George Russell literally throwing away a podium finish and potential win in Singapore is the most recent lowlight of a disappointing 2023 Formula 1 season.
While the 2022 Formula 1 season was largely dominated by Red Bull and Max Verstappen, it was George Russell who took the sport by storm by walking into Mercedes and handily beating seven-time world champion teammate Lewis Hamilton.
Of the 22 races on last year’s schedule, the only race after which Russell found himself behind Hamilton in the standings was the Bahrain opener, and he secured the German manufacturer their only win of the season at Interlagos.
Russell became the first teammate to beat Hamilton in the world championship standings since Nico Rosberg beat him to the 2016 title, and he did it by finishing two spots ahead of him.
Not since Jenson Button beat Hamilton in 2011 had Hamilton been beaten by a non-championship-winning (that season) teammate, and not since the same season had he been beaten by more than one position. Never before had Hamilton been beat by a non-championship-winning teammate.
Bottom line, Russell’s future looked bright, especially as Mercedes eyed a bounce back season in 2023.
But after being billed as a dark horse title contender, George Russell simply hasn’t lived up to expectations throughout the 2023 Formula 1 season.
Through 15 races, he finds himself in seventh place in the driver standings, ahead of only Aston Martin’s Lance Stroll among the sport’s top four teams. His season highlights are a fastest lap in Baku and a single podium finish in Spain. Hamilton, meanwhile, sits third in points with five podium finishes, three fastest laps, and a pole.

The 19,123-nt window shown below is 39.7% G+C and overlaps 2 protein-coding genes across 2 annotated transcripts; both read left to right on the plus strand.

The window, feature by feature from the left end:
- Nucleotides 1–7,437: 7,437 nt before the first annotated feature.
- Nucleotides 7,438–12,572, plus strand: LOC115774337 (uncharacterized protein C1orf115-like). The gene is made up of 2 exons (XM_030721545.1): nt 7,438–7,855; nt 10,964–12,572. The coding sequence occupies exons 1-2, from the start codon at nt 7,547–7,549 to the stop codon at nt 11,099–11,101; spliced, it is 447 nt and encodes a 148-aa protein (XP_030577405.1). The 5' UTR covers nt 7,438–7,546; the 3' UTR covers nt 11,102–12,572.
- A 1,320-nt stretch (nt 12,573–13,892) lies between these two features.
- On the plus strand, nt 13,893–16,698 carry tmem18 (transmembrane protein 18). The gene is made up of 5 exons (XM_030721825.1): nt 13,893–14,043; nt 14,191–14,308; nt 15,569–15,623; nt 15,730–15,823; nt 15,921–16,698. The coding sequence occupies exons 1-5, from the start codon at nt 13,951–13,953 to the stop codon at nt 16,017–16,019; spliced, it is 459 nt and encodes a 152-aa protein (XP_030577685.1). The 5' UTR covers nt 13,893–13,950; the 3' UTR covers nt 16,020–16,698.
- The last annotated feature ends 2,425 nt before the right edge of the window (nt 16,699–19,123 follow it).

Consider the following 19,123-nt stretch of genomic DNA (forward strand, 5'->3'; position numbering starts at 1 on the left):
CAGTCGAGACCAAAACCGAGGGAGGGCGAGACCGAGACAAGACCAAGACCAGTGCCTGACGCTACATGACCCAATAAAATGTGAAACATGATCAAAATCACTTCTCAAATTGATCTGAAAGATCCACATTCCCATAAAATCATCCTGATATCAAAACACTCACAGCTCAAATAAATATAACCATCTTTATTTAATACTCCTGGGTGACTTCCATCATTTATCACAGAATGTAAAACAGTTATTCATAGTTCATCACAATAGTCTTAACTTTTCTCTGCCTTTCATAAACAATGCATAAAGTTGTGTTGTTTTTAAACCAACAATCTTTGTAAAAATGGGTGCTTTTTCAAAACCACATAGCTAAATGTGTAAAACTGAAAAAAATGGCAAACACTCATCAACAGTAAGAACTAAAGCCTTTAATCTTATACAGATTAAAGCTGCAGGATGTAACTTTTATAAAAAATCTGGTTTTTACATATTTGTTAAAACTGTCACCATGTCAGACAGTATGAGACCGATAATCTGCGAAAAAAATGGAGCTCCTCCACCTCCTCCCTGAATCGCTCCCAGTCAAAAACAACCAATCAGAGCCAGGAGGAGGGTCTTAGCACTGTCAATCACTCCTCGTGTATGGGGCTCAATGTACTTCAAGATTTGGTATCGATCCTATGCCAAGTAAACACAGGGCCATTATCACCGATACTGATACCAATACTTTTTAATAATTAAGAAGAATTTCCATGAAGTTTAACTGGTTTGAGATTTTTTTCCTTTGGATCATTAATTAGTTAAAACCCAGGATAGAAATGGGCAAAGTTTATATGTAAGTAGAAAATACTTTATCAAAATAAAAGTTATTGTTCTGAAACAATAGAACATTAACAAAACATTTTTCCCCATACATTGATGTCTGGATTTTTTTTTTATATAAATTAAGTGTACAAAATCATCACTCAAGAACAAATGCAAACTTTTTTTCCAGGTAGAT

But for as far as Russell has been behind Hamilton this year, even having outqualified him eight races to seven, things reached rock bottom in Singapore.
Russell ran ahead of Hamilton all race (aside from Hamilton discovering new territory with his alternative lap one route) and was positioned for a potential victory after making a late pit stop for new tires ahead of his teammate while the top three stayed out.
Russell and Hamilton made quick work of Ferrari’s Charles Leclerc, and they rapidly closed in on McLaren’s Lando Norris in second place. Russell was unable to execute a pass, which made Hamilton’s life more difficult, and on the final lap, he crashed out, throwing away what would have been a season-best result.
For Hamilton, it was too little, too late, as he settled for third place behind Norris and Carlos Sainz Jr., with the latter’s Ferrari becoming the first non-Red Bull winner of the year.
Hamilton now finds himself leading his teammate 180-109 in the point standings, with Russell having already been mathematically eliminated from championship contention.
What makes things even worse for Russell is the fact that, following Verstappen’s disastrous 11th place qualifying effort, he found himself as the betting favorite to win a race for the first time in his Formula 1 career.
And that’s unfortunately how it ended.
Russell understandably felt terrible afterward, not just for throwing away the result but for letting the team down on what was such a strong weekend for the organization as a whole.
However, Mercedes came to their driver’s defense and supported him following the incident. Bad races happen, down seasons happen, and everybody is ready to move on.
Russell is set to try to bounce back in Sunday’s Japanese Grand Prix at Suzuka Circuit, which is set to be broadcast live on ESPN beginning at 12:55 a.m. ET. Begin a free trial of FuboTV now and don’t miss it!